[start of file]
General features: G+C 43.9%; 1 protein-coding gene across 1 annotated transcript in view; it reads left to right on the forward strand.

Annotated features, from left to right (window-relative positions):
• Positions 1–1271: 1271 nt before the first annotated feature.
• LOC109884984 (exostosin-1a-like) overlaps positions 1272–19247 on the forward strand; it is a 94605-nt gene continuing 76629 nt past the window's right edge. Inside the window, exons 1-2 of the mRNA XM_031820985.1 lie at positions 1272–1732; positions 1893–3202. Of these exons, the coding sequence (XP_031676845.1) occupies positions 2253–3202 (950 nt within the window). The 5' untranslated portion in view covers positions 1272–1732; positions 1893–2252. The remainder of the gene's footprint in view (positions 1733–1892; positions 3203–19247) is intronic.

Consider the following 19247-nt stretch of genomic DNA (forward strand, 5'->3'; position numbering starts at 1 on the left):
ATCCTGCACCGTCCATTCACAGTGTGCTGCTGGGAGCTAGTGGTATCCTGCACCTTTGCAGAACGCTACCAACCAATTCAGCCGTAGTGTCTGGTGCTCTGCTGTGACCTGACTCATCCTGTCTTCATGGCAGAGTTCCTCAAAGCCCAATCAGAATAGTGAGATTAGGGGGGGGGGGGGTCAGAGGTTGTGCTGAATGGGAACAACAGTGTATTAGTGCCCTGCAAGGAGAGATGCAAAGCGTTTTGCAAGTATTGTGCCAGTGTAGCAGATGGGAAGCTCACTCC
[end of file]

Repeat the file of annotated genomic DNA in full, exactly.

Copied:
General features: G+C 43.9%; 1 protein-coding gene across 1 annotated transcript in view; it reads left to right on the forward strand.

Annotated features, from left to right (window-relative positions):
• Positions 1–1271: 1271 nt before the first annotated feature.
• LOC109884984 (exostosin-1a-like) overlaps positions 1272–19247 on the forward strand; it is a 94605-nt gene continuing 76629 nt past the window's right edge. Inside the window, exons 1-2 of the mRNA XM_031820985.1 lie at positions 1272–1732; positions 1893–3202. Of these exons, the coding sequence (XP_031676845.1) occupies positions 2253–3202 (950 nt within the window). The 5' untranslated portion in view covers positions 1272–1732; positions 1893–2252. The remainder of the gene's footprint in view (positions 1733–1892; positions 3203–19247) is intronic.

Consider the following 19247-nt stretch of genomic DNA (forward strand, 5'->3'; position numbering starts at 1 on the left):
ATCCTGCACCGTCCATTCACAGTGTGCTGCTGGGAGCTAGTGGTATCCTGCACCTTTGCAGAACGCTACCAACCAATTCAGCCGTAGTGTCTGGTGCTCTGCTGTGACCTGACTCATCCTGTCTTCATGGCAGAGTTCCTCAAAGCCCAATCAGAATAGTGAGATTAGGGGGGGGGGGGGTCAGAGGTTGTGCTGAATGGGAACAACAGTGTATTAGTGCCCTGCAAGGAGAGATGCAAAGCGTTTTGCAAGTATTGTGCCAGTGTAGCAGATGGGAAGCTCACTCC